ISTANBUL (Reuters) – Turkish banks reacted to the government’s new lira-defence scheme by jacking up loan rates in a race to attract lira deposits, in what could be a surprise for borrowers expecting cheaper credit, banking sources and a company told Reuters.
Rates on deposits jumped to more than 20%, from 17-18% a week ago, while rising funding costs pushed SME loan rates to more than 30%. These rates had been rising in weeks past but that accelerated this week, bankers said, requesting anonymity.
On Monday President Tayyip Erdogan announced that the government would protect local depositors from any losses due to depreciation versus foreign currencies, a high-stakes gambit that led to an aggressive rally in the lira from record lows.
“No one wants to lose lira deposits,” one banking source said. “We are approaching the end of the year and balance sheets should look good. This (scheme) increased the competition and we saw (a) rise in deposit interest rates in the last week.”
Banks’ average loan rates on corporate lira loans rose to 20.91% as of Dec. 17 from 19.63% a week earlier, according to central bank data.
Selcuk Sadir, chairman of Sadirlar Alliance, a textile company, said he is waiting to make a planned 30-million-euro investment in fabric manufacturing.
“We need low rates and long-term borrowing. We have been waiting for 1.5 months now. When the central bank cut rates I was expecting the investment environment to improve, but interest rates only increased,” he said.
“Two things are necessary for investment: an appropriate interest rate and long-term financing,” Sadir added. “We cannot find long-term maturities. Banks are telling us that they cannot quote a price, let’s wait.”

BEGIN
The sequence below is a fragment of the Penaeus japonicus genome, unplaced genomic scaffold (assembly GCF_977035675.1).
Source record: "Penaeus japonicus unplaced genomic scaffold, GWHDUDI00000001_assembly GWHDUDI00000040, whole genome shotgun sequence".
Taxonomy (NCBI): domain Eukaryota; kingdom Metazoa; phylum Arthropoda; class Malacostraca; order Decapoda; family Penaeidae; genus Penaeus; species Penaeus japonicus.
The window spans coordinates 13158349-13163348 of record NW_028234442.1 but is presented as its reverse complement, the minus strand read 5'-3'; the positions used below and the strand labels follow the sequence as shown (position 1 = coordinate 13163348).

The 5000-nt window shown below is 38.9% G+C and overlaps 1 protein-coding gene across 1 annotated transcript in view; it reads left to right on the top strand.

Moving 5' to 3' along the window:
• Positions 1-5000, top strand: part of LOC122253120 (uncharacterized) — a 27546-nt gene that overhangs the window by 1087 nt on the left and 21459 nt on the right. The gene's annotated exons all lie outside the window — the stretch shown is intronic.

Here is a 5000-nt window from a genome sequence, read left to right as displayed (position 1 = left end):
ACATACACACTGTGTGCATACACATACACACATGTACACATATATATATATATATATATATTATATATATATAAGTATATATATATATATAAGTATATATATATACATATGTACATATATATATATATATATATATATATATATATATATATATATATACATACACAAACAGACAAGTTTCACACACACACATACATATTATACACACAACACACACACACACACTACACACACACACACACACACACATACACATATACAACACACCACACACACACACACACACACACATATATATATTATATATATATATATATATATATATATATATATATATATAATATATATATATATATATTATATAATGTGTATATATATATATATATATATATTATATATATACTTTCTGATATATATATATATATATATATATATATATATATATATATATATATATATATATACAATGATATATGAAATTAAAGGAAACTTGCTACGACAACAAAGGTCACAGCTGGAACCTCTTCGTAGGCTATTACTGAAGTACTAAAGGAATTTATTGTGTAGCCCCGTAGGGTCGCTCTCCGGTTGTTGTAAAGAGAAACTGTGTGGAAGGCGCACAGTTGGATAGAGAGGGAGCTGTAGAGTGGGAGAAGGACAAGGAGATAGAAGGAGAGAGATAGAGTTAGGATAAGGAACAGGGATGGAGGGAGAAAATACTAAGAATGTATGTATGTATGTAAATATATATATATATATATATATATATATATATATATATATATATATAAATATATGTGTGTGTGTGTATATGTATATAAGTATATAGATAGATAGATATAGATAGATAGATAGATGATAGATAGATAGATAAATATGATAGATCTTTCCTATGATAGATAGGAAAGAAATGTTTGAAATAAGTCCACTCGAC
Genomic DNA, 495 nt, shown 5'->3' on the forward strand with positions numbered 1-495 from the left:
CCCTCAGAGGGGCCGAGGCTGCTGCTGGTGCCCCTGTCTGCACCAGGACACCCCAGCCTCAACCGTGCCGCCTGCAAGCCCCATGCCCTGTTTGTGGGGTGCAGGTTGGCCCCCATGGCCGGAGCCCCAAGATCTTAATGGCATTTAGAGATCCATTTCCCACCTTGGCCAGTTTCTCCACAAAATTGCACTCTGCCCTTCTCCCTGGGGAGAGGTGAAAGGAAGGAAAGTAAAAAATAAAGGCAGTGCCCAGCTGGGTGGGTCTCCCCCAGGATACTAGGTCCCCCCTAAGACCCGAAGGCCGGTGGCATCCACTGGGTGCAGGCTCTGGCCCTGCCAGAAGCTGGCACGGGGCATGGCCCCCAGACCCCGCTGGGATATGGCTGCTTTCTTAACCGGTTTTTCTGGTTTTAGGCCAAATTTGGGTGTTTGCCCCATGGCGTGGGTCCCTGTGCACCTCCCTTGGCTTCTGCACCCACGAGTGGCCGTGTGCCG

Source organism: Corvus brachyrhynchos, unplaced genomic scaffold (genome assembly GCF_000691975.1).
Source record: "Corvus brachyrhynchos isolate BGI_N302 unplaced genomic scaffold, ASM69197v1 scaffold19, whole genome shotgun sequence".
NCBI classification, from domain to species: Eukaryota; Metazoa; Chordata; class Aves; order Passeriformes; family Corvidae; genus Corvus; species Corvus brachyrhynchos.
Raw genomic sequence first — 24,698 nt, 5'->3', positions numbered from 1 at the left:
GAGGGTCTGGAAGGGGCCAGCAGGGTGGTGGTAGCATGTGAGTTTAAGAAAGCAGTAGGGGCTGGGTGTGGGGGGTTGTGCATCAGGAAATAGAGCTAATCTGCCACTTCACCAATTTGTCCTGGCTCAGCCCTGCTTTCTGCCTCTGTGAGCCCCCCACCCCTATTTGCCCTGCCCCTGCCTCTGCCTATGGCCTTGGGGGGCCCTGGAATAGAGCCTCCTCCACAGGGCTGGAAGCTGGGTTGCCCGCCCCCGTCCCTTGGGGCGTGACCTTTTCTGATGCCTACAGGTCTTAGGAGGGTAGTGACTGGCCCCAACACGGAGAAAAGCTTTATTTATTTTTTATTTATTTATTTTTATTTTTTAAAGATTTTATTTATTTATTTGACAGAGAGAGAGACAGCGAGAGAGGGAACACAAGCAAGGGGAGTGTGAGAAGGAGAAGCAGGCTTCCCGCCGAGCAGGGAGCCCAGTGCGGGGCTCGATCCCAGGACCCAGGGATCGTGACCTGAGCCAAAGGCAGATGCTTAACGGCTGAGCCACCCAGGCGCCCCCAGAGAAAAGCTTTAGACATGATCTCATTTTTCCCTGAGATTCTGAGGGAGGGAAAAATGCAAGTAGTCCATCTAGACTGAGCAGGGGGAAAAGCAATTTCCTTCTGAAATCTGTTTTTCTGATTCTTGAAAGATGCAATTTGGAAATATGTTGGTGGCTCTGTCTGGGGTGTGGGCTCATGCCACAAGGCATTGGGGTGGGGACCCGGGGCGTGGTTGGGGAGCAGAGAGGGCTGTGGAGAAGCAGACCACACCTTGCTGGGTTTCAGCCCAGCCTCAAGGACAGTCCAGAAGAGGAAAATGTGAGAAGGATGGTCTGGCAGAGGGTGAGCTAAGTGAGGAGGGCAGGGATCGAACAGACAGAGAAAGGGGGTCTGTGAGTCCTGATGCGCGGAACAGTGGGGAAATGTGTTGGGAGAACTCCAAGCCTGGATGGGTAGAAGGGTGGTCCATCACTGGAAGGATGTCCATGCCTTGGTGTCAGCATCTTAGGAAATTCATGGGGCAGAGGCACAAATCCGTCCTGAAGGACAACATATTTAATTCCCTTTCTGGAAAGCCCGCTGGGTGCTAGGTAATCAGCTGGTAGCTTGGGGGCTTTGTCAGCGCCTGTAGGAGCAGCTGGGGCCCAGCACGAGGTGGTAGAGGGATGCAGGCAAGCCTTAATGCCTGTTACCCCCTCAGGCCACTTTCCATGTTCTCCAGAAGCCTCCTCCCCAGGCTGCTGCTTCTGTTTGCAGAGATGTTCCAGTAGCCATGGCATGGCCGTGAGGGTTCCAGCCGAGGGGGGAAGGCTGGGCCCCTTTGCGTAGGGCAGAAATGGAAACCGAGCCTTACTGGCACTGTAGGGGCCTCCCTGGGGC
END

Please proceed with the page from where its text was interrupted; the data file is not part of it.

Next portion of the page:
RATES IN WRONG DIRECTION
The lira had plunged on Monday to an all-time low of 18.4 to the dollar following a months-long slide due to Erdogan’s policy of unorthodox rate cuts and fears of an inflationary spiral.
Under pressure from Erdogan, the central bank cut its policy rate by 500 basis points to 14% since September despite inflation climbing beyond 21%. In response, bond yields and corporate loan rates instead rose as traders predicted a policy U-turn.
Under the scheme, the Treasury and central bank would reimburse losses on deposits that Turks convert from either lira or hard currencies into the new instrument.
In response the banks raised rates yet more, the sources said, to build up lira reserves in the face of rising funding costs and still-high dollarization.
“Banks need lira deposits. There is a need for lira right now,” said another banking source. “The banks need to make lira deposits attractive to increase their holdings and that causes a hike in the rates.”
Erdogan has said his “new economic programme” is meant in part to make credit cheaper, while boosting exports.
(Additional reporting by Nevzat Devranoglu; Editing by Jonathan Spicer and Catherine Evans)